Fatherhood and Marriage in the 21st Century

Article excerpt

Family policy debates in the United States have assumed a surreal quality as we embark on the twenty-first century. Americans are increasingly likely to live in households that depart from the traditional family of dad, mom, and kids, and our courts now frequently recognize alternatives to marriage, including cohabitation and domestic partnerships. At the same time, a resurgence of religious ideals and family values has spawned nationwide campaigns to promote old-style marriage and paternal authority. The former trend suggests an expansion of the definition of marriage, whereas the latter suggests a return to a more traditional and narrow definition.

Which way are we heading? A sociological analysis shows that increasing diversity in family forms is inevitable and that recent national campaigns to promote idealized father-headed families are misguided and doomed to failure. The putatively troubled institution of marriage is in fact quite healthy. This leads me to wonder whether most Americans would support recent government attempts to idolize fatherhood, make divorce laws more restrictive, and subsidize churches in defining, defending, and enforcing religious-based marriages.


In the late 1990s, a coalition of Evangelical Christian organizations, fathers'-rights groups, politicians, demographers, and family-values advocates mounted a national campaign to reexamine the ground rules for divorce and to promote lifelong marriage. The solution to youth violence, childhood poverty, and most other social problems was simple: If more people would marry and not divorce, children would be lifted out of poverty, adolescent boys would model respectable masculine behavior, teenage girls would avoid sex and pregnancy, family authority would be restored, and America would regain its prominence. The "marriage movement" has been gaining steam as it wages a massive public-relations crusade styled after antismoking campaigns. Through media advertising, political lobbying, and legal reform, "pro-family" and "fatherhood promotion" organizations are attempting to convince the public that marriage is good for men, women, and children (which, according to opinion polls and marriage rates, over 90 percent of Americans already believe). Because America is seen as having lost its moral compass, marriage is offered up as a morally correct panacea for all social and personal ills. Prime targets of the movement are divorce and teenage pregnancy (never mind that divorce rates have been dropping for two decades, and teenage birth rates have been declining for almost a decade).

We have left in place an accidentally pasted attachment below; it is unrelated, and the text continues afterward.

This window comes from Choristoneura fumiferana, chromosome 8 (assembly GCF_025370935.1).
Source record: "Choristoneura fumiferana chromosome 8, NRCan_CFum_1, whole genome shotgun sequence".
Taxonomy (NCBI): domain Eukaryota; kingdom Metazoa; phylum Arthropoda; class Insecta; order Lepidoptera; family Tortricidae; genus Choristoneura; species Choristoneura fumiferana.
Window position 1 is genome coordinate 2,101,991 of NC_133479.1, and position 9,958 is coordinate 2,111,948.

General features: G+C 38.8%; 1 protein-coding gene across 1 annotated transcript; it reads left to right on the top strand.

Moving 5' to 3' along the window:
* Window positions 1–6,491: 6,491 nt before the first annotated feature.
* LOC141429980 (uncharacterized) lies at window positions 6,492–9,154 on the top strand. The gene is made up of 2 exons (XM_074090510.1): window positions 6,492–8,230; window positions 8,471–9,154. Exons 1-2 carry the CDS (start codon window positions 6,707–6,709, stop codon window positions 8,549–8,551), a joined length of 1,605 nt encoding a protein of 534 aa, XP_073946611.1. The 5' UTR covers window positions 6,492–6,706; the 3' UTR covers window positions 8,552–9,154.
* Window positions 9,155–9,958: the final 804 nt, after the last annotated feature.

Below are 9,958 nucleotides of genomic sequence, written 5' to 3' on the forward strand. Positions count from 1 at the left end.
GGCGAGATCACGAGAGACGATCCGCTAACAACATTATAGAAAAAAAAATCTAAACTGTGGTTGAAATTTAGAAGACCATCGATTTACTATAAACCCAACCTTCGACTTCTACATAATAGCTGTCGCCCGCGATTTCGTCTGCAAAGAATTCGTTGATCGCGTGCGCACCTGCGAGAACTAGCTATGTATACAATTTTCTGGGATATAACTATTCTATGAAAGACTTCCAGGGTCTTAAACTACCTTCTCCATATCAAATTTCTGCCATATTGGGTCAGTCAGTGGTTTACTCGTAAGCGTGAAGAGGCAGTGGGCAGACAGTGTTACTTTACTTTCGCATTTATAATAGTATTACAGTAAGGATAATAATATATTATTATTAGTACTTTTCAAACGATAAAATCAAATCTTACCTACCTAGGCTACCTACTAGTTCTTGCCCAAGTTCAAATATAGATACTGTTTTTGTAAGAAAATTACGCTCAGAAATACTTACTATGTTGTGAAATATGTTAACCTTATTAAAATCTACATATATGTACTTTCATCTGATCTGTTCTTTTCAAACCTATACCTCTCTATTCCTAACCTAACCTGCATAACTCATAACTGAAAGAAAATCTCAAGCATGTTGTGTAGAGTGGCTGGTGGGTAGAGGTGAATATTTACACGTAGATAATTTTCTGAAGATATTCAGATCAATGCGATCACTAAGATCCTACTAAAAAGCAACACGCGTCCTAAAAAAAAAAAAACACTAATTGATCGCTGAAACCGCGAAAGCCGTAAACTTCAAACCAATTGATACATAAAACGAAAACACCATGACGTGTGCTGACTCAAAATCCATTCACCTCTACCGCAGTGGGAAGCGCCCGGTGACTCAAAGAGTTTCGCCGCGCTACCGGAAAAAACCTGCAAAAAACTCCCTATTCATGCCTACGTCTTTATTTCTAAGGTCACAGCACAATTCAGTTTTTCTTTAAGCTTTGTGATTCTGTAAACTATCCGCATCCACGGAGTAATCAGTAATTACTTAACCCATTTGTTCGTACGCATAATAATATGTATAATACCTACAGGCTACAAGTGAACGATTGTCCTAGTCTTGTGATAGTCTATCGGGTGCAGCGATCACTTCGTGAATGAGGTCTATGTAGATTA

The movement is having some success. In 1997, Louisiana became the first U.S. state to adopt a covenant marriage law, and Arizona passed one the following year. These laws offer potential newlyweds a choice: If they choose covenant marriage, the union can be dissolved only by a two-year waiting period or proof of fault. So far, these laws are not very popular, with fewer than 2 percent of those marrying choosing covenent marriage, but some churches now say they will only marry those who do. Existing covenant-marriage laws put strong limits on divorce, but the legislation that passed is less restrictive than originally intended. Some proposals -- and most states have pending legislation -- include no option for divorce without proving fault, require the consent of both parties to divorce, extend the waiting period up to seven years, or require coresidency during the waiting period (a recipe for domestic violence). Covenant statutes also include marriage-counseling requirements that can be fulfilled by using " faith-based" counselors. These provisions mimic marriage-saver programs in Oklahoma and Arkansas by requiring couples to complete questionnaires and talk to a priest, minister, or counselor before being issued a marriage license.

The latest buzzword in family values campaigns is "responsible fatherhood" -- a term long on symbolism but short on specifics. …